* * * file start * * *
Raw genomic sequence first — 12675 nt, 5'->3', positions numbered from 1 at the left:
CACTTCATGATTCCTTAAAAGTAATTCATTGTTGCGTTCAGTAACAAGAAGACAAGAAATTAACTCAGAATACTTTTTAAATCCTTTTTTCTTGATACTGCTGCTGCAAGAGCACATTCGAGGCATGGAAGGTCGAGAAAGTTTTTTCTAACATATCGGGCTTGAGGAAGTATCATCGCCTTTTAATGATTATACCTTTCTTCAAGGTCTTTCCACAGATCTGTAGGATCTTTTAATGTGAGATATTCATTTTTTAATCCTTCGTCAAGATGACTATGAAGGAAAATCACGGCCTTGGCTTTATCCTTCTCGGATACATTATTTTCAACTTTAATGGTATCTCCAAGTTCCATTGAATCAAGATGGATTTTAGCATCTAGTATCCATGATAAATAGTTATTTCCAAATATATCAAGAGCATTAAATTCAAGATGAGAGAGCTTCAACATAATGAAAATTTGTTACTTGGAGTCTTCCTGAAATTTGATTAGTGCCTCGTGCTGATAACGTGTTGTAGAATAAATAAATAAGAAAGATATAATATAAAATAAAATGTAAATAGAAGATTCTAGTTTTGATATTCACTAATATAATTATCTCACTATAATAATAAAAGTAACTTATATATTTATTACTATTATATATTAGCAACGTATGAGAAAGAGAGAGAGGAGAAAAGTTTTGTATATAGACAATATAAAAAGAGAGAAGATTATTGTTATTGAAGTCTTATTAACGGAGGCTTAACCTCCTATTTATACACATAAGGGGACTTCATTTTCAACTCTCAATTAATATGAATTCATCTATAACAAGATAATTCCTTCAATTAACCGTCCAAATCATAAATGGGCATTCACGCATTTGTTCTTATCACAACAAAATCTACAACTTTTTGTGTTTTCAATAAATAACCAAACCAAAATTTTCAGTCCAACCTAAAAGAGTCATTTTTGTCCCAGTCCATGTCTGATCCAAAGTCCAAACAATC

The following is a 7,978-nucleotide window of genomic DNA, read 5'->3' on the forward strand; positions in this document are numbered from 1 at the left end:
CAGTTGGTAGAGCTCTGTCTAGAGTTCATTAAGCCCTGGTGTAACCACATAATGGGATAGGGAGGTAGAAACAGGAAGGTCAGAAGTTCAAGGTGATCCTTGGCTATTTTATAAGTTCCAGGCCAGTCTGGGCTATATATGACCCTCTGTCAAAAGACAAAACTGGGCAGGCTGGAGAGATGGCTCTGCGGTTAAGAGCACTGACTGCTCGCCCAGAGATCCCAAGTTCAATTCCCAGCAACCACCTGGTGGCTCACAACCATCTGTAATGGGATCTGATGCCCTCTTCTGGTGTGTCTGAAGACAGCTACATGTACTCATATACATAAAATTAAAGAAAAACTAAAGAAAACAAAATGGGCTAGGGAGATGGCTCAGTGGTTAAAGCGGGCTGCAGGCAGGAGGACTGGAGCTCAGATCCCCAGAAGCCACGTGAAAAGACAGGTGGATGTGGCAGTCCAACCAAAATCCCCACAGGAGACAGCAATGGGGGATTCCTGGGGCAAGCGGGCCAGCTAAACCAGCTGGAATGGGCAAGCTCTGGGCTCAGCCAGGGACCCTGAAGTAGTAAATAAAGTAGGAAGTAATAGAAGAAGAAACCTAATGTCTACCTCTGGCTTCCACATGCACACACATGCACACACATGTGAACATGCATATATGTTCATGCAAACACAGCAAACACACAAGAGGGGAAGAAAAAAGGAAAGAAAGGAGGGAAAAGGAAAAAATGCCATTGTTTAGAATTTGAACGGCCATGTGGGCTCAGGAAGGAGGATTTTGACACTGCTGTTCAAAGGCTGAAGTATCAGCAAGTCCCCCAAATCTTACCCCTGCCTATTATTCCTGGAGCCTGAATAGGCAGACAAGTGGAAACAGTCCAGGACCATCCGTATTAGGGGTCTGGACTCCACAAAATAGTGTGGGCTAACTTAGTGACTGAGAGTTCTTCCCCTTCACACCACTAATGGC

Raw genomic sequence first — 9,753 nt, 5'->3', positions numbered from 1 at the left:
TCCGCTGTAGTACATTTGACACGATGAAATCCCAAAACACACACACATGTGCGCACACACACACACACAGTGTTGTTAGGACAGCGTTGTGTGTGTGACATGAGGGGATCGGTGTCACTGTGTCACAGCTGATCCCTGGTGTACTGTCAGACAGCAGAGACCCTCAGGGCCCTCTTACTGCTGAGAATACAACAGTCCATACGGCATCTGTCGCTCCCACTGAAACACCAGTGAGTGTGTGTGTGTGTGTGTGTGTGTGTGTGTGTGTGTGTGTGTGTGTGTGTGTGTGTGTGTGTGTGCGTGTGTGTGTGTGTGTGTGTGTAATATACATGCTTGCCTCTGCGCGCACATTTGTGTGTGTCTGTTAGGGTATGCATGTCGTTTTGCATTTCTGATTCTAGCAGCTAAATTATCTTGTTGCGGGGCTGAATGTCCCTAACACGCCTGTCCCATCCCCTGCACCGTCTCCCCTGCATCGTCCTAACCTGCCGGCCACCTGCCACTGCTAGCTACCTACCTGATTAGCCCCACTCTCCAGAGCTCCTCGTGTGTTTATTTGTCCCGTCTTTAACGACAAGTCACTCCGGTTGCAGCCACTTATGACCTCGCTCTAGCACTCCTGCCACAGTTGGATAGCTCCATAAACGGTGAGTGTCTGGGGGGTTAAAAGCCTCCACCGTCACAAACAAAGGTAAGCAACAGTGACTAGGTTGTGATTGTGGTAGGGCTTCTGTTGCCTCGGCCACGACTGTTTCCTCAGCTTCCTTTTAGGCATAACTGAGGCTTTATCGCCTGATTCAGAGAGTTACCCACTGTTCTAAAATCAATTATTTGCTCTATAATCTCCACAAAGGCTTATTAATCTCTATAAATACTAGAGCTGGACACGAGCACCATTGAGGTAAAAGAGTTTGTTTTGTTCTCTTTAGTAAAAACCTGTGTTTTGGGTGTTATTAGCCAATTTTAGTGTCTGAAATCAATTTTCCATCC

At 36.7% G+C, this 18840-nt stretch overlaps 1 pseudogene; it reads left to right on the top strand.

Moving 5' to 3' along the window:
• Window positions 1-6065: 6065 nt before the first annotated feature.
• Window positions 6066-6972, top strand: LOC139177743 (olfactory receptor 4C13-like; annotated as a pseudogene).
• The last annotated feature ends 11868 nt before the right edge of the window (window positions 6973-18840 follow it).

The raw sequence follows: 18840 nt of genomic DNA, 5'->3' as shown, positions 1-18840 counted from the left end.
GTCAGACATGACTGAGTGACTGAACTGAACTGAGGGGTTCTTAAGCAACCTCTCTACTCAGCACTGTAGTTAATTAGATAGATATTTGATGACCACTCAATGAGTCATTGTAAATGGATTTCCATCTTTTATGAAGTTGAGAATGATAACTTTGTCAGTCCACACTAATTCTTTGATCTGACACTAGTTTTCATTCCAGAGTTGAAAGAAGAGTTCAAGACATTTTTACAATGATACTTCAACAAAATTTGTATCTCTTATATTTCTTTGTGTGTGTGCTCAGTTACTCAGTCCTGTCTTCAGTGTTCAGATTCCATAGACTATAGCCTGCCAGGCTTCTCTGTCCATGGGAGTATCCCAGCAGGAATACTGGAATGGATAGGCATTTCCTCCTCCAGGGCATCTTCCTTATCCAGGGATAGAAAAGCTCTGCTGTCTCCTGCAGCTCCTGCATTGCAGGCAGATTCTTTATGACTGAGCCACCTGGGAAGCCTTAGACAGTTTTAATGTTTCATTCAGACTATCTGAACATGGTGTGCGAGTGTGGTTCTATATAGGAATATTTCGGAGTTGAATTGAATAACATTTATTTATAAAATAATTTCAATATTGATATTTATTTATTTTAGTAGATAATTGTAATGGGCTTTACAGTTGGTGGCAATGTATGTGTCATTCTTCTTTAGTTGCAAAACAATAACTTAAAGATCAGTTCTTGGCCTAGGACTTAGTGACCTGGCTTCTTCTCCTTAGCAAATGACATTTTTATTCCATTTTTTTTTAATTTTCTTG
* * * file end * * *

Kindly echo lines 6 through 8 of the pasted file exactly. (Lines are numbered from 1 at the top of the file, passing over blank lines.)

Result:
TCCGCTGTAGTACATTTGACACGATGAAATCCCAAAACACACACACATGTGCGCACACACACACACACAGTGTTGTTAGGACAGCGTTGTGTGTGTGACATGAGGGGATCGGTGTCACTGTGTCACAGCTGATCCCTGGTGTACTGTCAGACAGCAGAGACCCTCAGGGCCCTCTTACTGCTGAGAATACAACAGTCCATACGGCATCTGTCGCTCCCACTGAAACACCAGTGAGTGTGTGTGTGTGTGTGTGTGTGTGTGTGTGTGTGTGTGTGTGTGTGTGTGTGTGTGTGTGTGTGCGTGTGTGTGTGTGTGTGTGTGTAATATACATGCTTGCCTCTGCGCGCACATTTGTGTGTGTCTGTTAGGGTATGCATGTCGTTTTGCATTTCTGATTCTAGCAGCTAAATTATCTTGTTGCGGGGCTGAATGTCCCTAACACGCCTGTCCCATCCCCTGCACCGTCTCCCCTGCATCGTCCTAACCTGCCGGCCACCTGCCACTGCTAGCTACCTACCTGATTAGCCCCACTCTCCAGAGCTCCTCGTGTGTTTATTTGTCCCGTCTTTAACGACAAGTCACTCCGGTTGCAGCCACTTATGACCTCGCTCTAGCACTCCTGCCACAGTTGGATAGCTCCATAAACGGTGAGTGTCTGGGGGGTTAAAAGCCTCCACCGTCACAAACAAAGGTAAGCAACAGTGACTAGGTTGTGATTGTGGTAGGGCTTCTGTTGCCTCGGCCACGACTGTTTCCTCAGCTTCCTTTTAGGCATAACTGAGGCTTTATCGCCTGATTCAGAGAGTTACCCACTGTTCTAAAATCAATTATTTGCTCTATAATCTCCACAAAGGCTTATTAATCTCTATAAATACTAGAGCTGGACACGAGCACCATTGAGGTAAAAGAGTTTGTTTTGTTCTCTTTAGTAAAAACCTGTGTTTTGGGTGTTATTAGCCAATTTTAGTGTCTGAAATCAATTTTCCATCC

At 36.7% G+C, this 18840-nt stretch overlaps 1 pseudogene; it reads left to right on the top strand.

Moving 5' to 3' along the window: